What we can, and should, say to a grieving America

The families of victims grieve near Sandy Hook Elementary School. Photo: Reuters
The families of victims grieve near Sandy Hook Elementary School. Photo: Reuters


"All the world is sad and weary everywhere I roam." American songwriter Stephen Foster wrote that line 160 years ago but it came to mind after the Connecticut primary school shooting. Not just because of the senseless and wanton destruction of young life, but the discussion that followed.

To speak passionately for real change to America's gun culture is to risk being described as ranting or blamed for "politicising" the issue. I am reminded that in the years before the American Civil War, those who were passionately opposed to slavery risked being described as "morbidly" anti-slavery. That is, to be passionately opposed to slavery was an obsessive, psychologically unhealthy state.

But slavery was evil. Nowadays, the question would be: if you're not passionately opposed to slavery, what sort of a human being are you?

Of course, freedom – a big word in the gun debate – also featured in the slavery debate. The freedom of the slave owners was seen as being under attack from the abolitionists. Those taking this line seemed oblivious to the contradiction in citing freedom as an absolute virtue while the slaves remained unfree.

William Smith O'Brien, the leader of the 1848 Irish uprising who was later exiled in Tasmania, opposed slavery during his parliamentary career. (He'd sat in the House of Commons for 20 years and took up arms only after he lost confidence in the British parliament's desire to deal with the misery of the Irish famine).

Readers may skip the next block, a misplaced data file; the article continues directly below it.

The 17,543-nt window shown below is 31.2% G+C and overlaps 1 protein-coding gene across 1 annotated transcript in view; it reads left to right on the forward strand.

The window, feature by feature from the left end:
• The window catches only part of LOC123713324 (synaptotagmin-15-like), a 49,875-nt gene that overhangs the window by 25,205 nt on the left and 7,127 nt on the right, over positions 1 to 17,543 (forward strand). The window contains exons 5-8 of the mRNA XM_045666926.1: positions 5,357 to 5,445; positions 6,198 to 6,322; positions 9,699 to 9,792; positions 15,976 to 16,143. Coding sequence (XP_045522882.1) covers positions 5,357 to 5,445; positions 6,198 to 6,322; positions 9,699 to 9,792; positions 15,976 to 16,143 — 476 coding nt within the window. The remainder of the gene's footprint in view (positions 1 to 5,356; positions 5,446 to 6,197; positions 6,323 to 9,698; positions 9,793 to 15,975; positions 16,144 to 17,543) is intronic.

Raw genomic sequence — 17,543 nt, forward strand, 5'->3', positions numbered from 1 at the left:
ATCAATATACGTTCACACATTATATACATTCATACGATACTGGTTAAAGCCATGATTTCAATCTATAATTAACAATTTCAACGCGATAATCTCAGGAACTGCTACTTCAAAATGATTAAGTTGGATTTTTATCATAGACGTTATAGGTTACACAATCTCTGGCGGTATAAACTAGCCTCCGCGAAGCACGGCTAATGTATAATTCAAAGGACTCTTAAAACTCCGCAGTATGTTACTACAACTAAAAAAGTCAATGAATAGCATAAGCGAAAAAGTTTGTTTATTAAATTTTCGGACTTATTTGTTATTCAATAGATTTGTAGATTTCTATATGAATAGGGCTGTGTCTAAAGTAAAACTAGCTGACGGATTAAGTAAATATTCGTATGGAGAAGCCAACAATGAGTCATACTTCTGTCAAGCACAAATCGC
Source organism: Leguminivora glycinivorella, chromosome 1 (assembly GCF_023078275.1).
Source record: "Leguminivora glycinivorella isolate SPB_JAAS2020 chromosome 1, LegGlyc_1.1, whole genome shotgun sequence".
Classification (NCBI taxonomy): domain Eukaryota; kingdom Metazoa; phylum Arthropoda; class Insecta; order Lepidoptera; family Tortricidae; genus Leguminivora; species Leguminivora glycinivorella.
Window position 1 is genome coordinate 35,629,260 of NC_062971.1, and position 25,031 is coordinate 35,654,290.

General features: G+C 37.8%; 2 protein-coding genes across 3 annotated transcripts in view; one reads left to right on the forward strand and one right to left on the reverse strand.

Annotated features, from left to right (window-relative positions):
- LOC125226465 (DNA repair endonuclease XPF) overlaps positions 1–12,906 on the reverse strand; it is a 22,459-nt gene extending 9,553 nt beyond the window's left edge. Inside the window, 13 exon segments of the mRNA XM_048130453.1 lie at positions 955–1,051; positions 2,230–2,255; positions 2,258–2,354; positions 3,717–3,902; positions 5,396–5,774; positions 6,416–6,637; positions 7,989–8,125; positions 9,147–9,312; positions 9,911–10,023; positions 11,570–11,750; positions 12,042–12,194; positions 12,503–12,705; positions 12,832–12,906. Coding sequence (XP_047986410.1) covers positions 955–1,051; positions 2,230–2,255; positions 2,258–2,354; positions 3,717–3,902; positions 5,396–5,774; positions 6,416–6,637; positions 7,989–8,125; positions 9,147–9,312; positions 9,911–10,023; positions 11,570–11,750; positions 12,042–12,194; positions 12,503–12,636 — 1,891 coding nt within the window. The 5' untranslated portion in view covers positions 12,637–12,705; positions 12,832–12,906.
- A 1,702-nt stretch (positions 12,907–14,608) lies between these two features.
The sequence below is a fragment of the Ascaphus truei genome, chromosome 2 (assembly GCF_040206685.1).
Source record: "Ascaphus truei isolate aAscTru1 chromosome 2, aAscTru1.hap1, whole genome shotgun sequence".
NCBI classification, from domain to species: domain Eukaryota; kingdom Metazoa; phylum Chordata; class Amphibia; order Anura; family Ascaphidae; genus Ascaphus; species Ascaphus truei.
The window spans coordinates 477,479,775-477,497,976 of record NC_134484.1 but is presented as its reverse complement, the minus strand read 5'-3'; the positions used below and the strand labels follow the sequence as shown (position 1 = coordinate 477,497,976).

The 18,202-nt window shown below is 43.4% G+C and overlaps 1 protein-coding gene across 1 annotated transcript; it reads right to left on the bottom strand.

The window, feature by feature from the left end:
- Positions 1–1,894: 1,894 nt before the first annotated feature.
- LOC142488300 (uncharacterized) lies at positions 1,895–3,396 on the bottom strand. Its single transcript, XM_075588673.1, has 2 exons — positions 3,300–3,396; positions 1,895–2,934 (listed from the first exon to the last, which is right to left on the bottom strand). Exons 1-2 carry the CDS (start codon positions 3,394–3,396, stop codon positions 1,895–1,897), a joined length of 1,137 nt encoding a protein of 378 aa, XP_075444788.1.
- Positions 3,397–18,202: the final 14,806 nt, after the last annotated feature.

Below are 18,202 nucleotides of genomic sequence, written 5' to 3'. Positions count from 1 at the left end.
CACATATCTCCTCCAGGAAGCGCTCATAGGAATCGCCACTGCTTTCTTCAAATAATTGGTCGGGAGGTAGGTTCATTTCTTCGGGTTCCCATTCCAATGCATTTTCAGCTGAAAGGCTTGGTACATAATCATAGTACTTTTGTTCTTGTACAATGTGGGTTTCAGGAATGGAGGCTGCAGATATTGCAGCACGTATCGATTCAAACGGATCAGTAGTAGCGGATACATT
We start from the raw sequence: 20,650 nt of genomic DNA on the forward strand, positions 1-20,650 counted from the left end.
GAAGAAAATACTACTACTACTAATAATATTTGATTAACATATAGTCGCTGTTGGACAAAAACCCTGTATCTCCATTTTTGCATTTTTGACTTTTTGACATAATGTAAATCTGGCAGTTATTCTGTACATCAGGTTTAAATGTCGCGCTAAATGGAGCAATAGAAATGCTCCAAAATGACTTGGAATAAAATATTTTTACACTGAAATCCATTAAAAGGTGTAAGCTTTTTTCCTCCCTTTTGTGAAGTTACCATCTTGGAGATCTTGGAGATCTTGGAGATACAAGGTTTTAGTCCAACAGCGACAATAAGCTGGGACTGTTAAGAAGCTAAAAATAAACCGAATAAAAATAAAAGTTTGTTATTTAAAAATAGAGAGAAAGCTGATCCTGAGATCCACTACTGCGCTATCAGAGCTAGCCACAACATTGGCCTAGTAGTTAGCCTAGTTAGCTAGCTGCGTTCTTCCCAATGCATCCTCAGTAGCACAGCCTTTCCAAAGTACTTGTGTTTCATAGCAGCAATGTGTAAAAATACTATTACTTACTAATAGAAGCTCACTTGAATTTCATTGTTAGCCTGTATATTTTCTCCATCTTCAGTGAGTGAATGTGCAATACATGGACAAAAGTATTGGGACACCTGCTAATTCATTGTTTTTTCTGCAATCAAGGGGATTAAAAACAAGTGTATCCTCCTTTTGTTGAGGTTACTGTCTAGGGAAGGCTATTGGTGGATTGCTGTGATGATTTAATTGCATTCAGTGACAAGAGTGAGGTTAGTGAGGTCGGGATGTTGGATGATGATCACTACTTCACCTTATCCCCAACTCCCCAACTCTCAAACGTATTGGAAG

In 1859, he journeyed through the US and encountered another contradiction – some of those who had supported the cause of his liberty were slave owners. They were anxious for him to visit their slave plantations and endorse the institution, President Buchanan saying "no peasantry in Europe was better fed and better clothed than the slaves of the South".

O'Brien visited a slave plantation owned by an Irish immigrant. His response is not recorded but the pressure on him was to say that he saw no evil.

America was founded on a mythology of freedom by people who were puritan in matters of belief. They took up arms, fought for and won their independence from Britain. For this reason, their constitution, written in 1789, guarantees the right of militias to bear arms. But in 1789 arms meant muskets. Weaponry is constantly being technologically improved and now includes semi-automatic weapons.

Private citizens can arm themselves for war when perhaps their biggest war is the one going on in their heads between what is meaningful and what is not and who is to be trusted and who is not.

As always in America, bizarre notions of God are part of the debate. Here is Republican presidential candidate Mike Huckabee on the Connecticut school massacre: "We don't have a crime problem, a gun problem or even a violence problem.

"What we have is a sin problem. And since we've ordered God out of our schools, and communities, the military and public conversations, you know we really shouldn't act so surprised . . . when all hell breaks loose."

The most depressing part of what has occurred is the sense that the opportunity for a meaningful response has already been lost because if ordinary Americans, or a significant proportion thereof, believe Huckabee they'll believe anyone who codifies his language in the right politico-religious way.

What can Australians say to Americans? We can say there are other realities out there beside your own. How the world is for you is not how it has to be.

We live a different way and sincerely believe it is better. We respect you greatly as a nation but fear you are trapped in a mythology that devours its adherents and, inevitably, their children.



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